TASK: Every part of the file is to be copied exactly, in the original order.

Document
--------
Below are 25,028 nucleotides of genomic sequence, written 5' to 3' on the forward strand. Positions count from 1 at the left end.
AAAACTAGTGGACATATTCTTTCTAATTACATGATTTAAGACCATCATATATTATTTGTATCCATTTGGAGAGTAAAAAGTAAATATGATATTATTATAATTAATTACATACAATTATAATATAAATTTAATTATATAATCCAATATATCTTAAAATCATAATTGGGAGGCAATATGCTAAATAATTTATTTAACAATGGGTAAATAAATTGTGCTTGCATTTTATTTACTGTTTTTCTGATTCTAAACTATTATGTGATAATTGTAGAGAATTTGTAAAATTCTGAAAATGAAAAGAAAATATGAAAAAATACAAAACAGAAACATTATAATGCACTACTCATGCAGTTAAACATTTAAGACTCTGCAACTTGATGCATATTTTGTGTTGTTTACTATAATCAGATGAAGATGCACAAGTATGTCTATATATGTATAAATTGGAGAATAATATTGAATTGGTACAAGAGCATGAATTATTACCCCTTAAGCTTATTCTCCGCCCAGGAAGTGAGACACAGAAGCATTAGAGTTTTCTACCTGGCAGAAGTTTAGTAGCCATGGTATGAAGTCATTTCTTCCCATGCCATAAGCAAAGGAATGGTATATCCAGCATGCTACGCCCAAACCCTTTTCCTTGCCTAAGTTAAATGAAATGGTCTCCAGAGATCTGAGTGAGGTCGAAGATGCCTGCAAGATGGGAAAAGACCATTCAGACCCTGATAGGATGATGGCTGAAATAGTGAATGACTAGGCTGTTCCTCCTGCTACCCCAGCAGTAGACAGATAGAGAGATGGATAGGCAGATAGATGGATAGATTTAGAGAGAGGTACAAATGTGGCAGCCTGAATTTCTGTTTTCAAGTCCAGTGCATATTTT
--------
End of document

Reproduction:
Below are 25,028 nucleotides of genomic sequence, written 5' to 3' on the forward strand. Positions count from 1 at the left end.
AAAACTAGTGGACATATTCTTTCTAATTACATGATTTAAGACCATCATATATTATTTGTATCCATTTGGAGAGTAAAAAGTAAATATGATATTATTATAATTAATTACATACAATTATAATATAAATTTAATTATATAATCCAATATATCTTAAAATCATAATTGGGAGGCAATATGCTAAATAATTTATTTAACAATGGGTAAATAAATTGTGCTTGCATTTTATTTACTGTTTTTCTGATTCTAAACTATTATGTGATAATTGTAGAGAATTTGTAAAATTCTGAAAATGAAAAGAAAATATGAAAAAATACAAAACAGAAACATTATAATGCACTACTCATGCAGTTAAACATTTAAGACTCTGCAACTTGATGCATATTTTGTGTTGTTTACTATAATCAGATGAAGATGCACAAGTATGTCTATATATGTATAAATTGGAGAATAATATTGAATTGGTACAAGAGCATGAATTATTACCCCTTAAGCTTATTCTCCGCCCAGGAAGTGAGACACAGAAGCATTAGAGTTTTCTACCTGGCAGAAGTTTAGTAGCCATGGTATGAAGTCATTTCTTCCCATGCCATAAGCAAAGGAATGGTATATCCAGCATGCTACGCCCAAACCCTTTTCCTTGCCTAAGTTAAATGAAATGGTCTCCAGAGATCTGAGTGAGGTCGAAGATGCCTGCAAGATGGGAAAAGACCATTCAGACCCTGATAGGATGATGGCTGAAATAGTGAATGACTAGGCTGTTCCTCCTGCTACCCCAGCAGTAGACAGATAGAGAGATGGATAGGCAGATAGATGGATAGATTTAGAGAGAGGTACAAATGTGGCAGCCTGAATTTCTGTTTTCAAGTCCAGTGCATATTTT